Due to President Recep Tayyip Erdoğan's visit to St. Petersburg this month to kick off the normalization process with Russia following the downed jet incident, Turkey's perceived shift of axis has been frequently referred to in the international media. Erdoğan's visit was scheduled before the failed coup, and it didn't mean to send a signal to Turkey's Western allies. However, Washington think-tankers and media are insistent on perceiving Turkish-Russian bilateral relations with this narrow view.
I think this perception lacks merit since it was the administration of U.S. President Barack Obama that slammed Turkey for overreacting to Russian incursions. Last fall, the White House quickly urged Turkey to normalize relations with Russia. That was not surprising given the fact that Washington had been very apologetic about the Russian presence in Syria. The White House's initial reaction to Russian airstrikes involved an offer to work together against DAESH. Then Russia and the U.S. reached an agreement last October to coordinate their aerial activities in Syria. Following this, the two countries brokered some sort of cessation of hostilities, and Obama administration officials kept using the same talking point: We need Russia to bring lasting peace to Syria. On top of this, U.S. Secretary of State John Kerry visited Moscow last month with a new offer to strengthen the two countries' cooperation against terror groups in Syria, this time including al-Qaida linked al-Nusra.
I believe U.S. officials are not concerned about the normalization of Turkish-Russian relations at all since they have already given their blessing. A senior Obama administration official said Friday that the U.S. welcomed the de-escalation of tensions between the two countries. "No, I don't think we're concerned about President Erdoğan's outreach to the Russians," the official said. "I think we were encouraged by the fact that Turkey and Russia were starting to - or at least apparently starting to - mend fences somewhat." The U.S. official also made it very clear that the administration does not believe that relations between the U.S. and Turkey or Ankara's relationship with NATO are at some tipping or breaking point. He said: "There are a whole host of reasons why our partnership with Turkey remains as important as ever and we think that the Turks recognize the same. And so no, we don't have any concerns that somehow there's some zero-sum relationship between mending fences with Moscow and somehow drifting away from the United States."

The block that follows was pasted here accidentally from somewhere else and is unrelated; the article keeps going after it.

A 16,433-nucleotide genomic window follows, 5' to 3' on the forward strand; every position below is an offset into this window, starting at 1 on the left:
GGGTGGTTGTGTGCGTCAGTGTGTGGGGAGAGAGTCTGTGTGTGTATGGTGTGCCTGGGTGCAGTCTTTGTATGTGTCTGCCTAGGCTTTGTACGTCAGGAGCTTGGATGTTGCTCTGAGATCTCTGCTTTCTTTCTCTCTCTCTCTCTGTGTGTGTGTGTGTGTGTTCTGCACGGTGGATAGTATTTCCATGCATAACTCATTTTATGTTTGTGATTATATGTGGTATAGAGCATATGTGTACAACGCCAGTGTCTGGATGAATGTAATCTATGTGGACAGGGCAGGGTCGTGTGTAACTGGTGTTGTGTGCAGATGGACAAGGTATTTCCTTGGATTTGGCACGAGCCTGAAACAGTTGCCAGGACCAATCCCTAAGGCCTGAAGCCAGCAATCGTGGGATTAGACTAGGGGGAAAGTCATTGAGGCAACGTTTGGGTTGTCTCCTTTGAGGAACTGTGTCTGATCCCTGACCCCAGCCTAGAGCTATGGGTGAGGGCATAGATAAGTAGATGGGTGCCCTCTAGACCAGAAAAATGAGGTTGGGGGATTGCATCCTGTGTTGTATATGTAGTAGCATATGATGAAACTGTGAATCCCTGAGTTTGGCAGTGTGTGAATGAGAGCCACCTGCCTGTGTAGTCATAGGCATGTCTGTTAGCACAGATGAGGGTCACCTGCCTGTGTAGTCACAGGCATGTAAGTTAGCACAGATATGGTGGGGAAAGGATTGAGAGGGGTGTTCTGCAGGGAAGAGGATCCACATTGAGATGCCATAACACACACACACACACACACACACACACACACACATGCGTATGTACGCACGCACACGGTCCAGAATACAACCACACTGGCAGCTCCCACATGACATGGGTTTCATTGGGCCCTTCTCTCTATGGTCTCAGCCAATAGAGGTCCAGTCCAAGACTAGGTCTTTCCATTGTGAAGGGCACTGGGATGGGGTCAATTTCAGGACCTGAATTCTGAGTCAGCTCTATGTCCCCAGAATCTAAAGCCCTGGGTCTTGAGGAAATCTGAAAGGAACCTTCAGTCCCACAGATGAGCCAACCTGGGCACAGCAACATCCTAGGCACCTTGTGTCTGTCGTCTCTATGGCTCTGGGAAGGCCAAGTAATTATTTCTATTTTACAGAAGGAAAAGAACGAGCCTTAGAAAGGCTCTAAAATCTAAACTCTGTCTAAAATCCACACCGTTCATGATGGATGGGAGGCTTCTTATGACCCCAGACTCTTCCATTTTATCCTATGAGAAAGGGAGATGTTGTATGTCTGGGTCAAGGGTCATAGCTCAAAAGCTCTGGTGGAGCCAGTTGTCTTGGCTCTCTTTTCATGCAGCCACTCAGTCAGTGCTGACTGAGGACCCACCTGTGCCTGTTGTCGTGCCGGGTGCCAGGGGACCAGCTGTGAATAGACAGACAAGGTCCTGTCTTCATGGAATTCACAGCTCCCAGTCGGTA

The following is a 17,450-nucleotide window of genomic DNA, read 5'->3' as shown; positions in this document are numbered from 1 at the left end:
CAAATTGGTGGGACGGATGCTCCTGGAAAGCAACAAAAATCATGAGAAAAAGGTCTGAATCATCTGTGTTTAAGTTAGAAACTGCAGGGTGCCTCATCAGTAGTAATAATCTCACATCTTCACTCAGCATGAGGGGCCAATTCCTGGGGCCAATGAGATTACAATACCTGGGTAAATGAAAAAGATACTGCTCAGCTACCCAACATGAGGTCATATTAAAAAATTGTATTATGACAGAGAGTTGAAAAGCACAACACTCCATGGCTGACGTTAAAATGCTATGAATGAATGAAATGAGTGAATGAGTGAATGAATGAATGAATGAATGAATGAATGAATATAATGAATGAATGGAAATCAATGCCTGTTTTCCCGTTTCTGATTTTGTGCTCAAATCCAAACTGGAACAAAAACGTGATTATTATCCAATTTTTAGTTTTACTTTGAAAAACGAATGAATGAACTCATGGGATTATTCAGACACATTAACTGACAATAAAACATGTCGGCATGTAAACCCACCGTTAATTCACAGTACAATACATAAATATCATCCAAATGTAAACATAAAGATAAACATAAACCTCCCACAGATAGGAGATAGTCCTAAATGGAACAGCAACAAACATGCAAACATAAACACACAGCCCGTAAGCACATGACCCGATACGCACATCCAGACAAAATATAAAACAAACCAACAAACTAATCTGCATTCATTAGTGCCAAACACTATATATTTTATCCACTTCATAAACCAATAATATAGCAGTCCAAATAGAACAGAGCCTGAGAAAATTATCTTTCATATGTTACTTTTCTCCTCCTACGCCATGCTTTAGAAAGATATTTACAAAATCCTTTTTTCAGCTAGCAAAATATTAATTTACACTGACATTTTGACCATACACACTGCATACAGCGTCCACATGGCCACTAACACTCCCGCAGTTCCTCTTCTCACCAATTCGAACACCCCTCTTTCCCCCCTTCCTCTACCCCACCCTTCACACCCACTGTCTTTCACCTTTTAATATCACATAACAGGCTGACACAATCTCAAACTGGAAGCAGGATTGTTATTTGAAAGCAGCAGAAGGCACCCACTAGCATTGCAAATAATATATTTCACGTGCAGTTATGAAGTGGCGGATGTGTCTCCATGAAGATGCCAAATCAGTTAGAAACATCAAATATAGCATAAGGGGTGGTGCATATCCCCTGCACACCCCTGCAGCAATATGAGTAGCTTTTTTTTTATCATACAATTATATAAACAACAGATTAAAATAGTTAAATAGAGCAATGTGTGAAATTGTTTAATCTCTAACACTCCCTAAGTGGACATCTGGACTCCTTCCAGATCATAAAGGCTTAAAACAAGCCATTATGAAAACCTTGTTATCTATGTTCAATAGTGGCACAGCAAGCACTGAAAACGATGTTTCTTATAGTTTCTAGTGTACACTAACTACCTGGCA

Instead, I believe American experts and journalists should be worried about Washington's cold shoulder to Turkey following the coup attempt, while Russia President Vladimir Putin was among the top three leaders who immediately called Erdoğan. Iran was also quicker than Washington in condemning the attempt. American officials are still avoiding naming Gülenists as the perpetrators of the coup. CENTCOM Commander General Joseph Votel's and Intel Chief James Clapper's comments on losing their best interlocutors in the Turkish army were also very unfortunate in this regard, as now we are in a situation in which bilateral relations cannot afford any intended or unintended mistake, while the Turkish public is turning fervently anti-American.
Turkey has many reasons, ranging from the economy to regional problems, to normalize relations with Russia. But the most important one has been Syria. The spillovers from the Syrian civil war are already destroying Turkish lives with DAESH attacks, burdening the Turkish economy with refugees and solidifying a PKK state next door. In the absence of U.S. leadership, and with the support of the Obama administration, Turkey is looking for ways to reach an understanding with Russia and Iran over Syria.
Dr. Emre Erşen says in his report for the Istanbul-based al-Sharq Forum that instead of interpreting the Turkish-Russian reconciliation as the sign of a new shift in Turkish foreign policy, we should focus on a broader dimension. "One should rather consider the normalization of relations between Turkey and Russia as an integral part of a greater regional framework in the Middle East, which not only includes the countries of the region, but also the U.S. and the EU," he concludes.